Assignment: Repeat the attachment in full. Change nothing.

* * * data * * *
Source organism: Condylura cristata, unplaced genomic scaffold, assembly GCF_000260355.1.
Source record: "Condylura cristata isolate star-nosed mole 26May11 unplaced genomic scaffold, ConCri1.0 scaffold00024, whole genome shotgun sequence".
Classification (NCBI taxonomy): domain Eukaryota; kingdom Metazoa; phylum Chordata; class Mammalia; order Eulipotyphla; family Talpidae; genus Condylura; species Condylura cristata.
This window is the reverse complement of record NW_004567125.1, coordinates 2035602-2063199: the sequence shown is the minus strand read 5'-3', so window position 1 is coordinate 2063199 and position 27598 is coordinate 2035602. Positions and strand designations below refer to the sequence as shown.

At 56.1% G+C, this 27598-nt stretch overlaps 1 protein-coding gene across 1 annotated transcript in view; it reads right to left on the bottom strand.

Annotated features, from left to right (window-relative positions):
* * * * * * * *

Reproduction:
Source organism: Condylura cristata, unplaced genomic scaffold, assembly GCF_000260355.1.
Source record: "Condylura cristata isolate star-nosed mole 26May11 unplaced genomic scaffold, ConCri1.0 scaffold00024, whole genome shotgun sequence".
Classification (NCBI taxonomy): domain Eukaryota; kingdom Metazoa; phylum Chordata; class Mammalia; order Eulipotyphla; family Talpidae; genus Condylura; species Condylura cristata.
This window is the reverse complement of record NW_004567125.1, coordinates 2035602-2063199: the sequence shown is the minus strand read 5'-3', so window position 1 is coordinate 2063199 and position 27598 is coordinate 2035602. Positions and strand designations below refer to the sequence as shown.

At 56.1% G+C, this 27598-nt stretch overlaps 1 protein-coding gene across 1 annotated transcript in view; it reads right to left on the bottom strand.

Annotated features, from left to right (window-relative positions):